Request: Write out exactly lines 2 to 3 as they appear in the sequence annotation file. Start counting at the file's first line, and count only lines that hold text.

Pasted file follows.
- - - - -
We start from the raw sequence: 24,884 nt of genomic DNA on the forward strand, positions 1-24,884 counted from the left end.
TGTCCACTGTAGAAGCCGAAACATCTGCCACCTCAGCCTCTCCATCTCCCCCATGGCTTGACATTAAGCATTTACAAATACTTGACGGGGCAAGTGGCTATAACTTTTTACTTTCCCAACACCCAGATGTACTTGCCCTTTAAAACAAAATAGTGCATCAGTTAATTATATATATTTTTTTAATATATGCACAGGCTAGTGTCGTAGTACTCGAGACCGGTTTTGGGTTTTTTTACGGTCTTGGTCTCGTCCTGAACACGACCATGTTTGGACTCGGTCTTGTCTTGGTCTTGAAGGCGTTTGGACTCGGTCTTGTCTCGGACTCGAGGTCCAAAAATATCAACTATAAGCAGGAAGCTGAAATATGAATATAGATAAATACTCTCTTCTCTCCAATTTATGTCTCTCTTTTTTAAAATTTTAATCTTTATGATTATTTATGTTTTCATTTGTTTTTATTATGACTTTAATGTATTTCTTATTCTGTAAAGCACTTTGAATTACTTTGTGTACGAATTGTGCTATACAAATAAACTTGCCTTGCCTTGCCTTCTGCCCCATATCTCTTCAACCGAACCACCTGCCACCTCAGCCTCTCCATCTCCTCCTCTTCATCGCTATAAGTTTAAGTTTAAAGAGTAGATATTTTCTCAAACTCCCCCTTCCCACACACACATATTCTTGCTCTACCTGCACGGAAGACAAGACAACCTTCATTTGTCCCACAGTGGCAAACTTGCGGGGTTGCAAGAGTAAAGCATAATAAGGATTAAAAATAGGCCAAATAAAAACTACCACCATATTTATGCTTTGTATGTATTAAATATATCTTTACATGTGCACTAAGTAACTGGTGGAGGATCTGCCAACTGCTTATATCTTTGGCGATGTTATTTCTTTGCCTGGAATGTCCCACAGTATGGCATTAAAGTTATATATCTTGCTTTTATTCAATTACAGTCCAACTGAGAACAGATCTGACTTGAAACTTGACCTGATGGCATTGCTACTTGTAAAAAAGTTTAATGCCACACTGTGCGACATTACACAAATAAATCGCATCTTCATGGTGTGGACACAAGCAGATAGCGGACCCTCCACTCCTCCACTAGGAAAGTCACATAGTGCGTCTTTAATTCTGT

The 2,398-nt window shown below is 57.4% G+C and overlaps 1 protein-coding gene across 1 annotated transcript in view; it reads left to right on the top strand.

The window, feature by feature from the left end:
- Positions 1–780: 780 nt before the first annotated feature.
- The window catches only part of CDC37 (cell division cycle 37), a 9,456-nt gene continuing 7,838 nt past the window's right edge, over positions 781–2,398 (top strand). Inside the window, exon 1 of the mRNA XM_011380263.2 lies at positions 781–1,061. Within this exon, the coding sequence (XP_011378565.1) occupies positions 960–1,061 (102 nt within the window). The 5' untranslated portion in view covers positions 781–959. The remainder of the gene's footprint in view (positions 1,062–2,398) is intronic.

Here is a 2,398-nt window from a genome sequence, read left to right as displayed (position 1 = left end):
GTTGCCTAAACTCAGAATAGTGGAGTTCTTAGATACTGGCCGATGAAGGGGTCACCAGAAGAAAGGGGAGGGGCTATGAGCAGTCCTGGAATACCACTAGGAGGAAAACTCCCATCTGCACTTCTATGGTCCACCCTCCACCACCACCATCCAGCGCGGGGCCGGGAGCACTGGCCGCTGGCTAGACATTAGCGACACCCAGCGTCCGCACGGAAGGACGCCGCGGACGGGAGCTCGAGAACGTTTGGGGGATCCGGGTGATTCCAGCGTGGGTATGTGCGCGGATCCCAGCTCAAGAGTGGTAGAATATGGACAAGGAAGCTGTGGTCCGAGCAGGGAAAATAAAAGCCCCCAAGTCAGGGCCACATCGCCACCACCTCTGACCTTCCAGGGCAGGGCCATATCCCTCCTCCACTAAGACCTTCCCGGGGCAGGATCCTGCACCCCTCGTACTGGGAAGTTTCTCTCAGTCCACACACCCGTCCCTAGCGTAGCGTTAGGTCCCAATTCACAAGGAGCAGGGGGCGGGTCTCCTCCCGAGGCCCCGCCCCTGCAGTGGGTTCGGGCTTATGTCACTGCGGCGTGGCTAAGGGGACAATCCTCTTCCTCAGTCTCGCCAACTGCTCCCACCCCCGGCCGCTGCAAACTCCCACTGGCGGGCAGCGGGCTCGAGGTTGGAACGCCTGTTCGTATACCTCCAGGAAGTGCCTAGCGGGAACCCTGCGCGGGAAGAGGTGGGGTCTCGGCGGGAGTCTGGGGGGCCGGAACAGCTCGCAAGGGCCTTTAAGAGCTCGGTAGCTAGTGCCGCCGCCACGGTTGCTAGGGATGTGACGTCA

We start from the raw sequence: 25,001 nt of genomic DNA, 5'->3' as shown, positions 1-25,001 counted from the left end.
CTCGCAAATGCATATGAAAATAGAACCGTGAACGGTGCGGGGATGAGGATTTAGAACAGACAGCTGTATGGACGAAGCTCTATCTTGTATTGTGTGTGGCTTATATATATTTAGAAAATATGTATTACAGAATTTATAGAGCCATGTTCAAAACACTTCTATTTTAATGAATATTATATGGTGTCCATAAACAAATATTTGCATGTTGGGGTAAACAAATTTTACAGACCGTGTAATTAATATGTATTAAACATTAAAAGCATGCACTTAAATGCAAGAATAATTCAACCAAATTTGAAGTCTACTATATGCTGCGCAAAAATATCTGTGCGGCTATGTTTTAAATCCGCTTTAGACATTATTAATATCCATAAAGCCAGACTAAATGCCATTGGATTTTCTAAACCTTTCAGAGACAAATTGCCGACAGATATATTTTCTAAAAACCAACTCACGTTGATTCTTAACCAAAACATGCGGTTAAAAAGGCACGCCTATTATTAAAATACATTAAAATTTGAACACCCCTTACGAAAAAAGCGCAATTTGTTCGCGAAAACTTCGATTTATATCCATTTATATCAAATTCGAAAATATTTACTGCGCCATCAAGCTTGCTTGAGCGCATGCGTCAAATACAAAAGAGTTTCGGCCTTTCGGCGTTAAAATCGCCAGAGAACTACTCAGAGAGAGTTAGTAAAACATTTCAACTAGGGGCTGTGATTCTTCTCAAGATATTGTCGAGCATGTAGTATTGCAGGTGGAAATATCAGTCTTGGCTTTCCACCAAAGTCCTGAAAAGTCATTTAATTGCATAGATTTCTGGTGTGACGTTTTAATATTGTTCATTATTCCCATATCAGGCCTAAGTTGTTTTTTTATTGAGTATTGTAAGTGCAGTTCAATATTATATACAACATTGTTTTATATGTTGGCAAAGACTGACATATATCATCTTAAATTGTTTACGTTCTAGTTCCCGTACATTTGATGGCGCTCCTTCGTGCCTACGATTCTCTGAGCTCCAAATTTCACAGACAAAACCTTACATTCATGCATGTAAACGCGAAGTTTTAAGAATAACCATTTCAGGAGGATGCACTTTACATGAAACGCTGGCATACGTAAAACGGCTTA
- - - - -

TGTCCACTGTAGAAGCCGAAACATCTGCCACCTCAGCCTCTCCATCTCCCCCATGGCTTGACATTAAGCATTTACAAATACTTGACGGGGCAAGTGGCTATAACTTTTTACTTTCCCAACACCCAGATGTACTTGCCCTTTAAAACAAAATAGTGCATCAGTTAATTATATATATTTTTTTAATATATGCACAGGCTAGTGTCGTAGTACTCGAGACCGGTTTTGGGTTTTTTTACGGTCTTGGTCTCGTCCTGAACACGACCATGTTTGGACTCGGTCTTGTCTTGGTCTTGAAGGCGTTTGGACTCGGTCTTGTCTCGGACTCGAGGTCCAAAAATATCAACTATAAGCAGGAAGCTGAAATATGAATATAGATAAATACTCTCTTCTCTCCAATTTATGTCTCTCTTTTTTAAAATTTTAATCTTTATGATTATTTATGTTTTCATTTGTTTTTATTATGACTTTAATGTATTTCTTATTCTGTAAAGCACTTTGAATTACTTTGTGTACGAATTGTGCTATACAAATAAACTTGCCTTGCCTTGCCTTCTGCCCCATATCTCTTCAACCGAACCACCTGCCACCTCAGCCTCTCCATCTCCTCCTCTTCATCGCTATAAGTTTAAGTTTAAAGAGTAGATATTTTCTCAAACTCCCCCTTCCCACACACACATATTCTTGCTCTACCTGCACGGAAGACAAGACAACCTTCATTTGTCCCACAGTGGCAAACTTGCGGGGTTGCAAGAGTAAAGCATAATAAGGATTAAAAATAGGCCAAATAAAAACTACCACCATATTTATGCTTTGTATGTATTAAATATATCTTTACATGTGCACTAAGTAACTGGTGGAGGATCTGCCAACTGCTTATATCTTTGGCGATGTTATTTCTTTGCCTGGAATGTCCCACAGTATGGCATTAAAGTTATATATCTTGCTTTTATTCAATTACAGTCCAACTGAGAACAGATCTGACTTGAAACTTGACCTGATGGCATTGCTACTTGTAAAAAAGTTTAATGCCACACTGTGCGACATTACACAAATAAATCGCATCTTCATGGTGTGGACACAAGCAGATAGCGGACCCTCCACTCCTCCACTAGGAAAGTCACATAGTGCGTCTTTAATTCTGT

The 2,398-nt window shown below is 57.4% G+C and overlaps 1 protein-coding gene across 1 annotated transcript in view; it reads left to right on the top strand.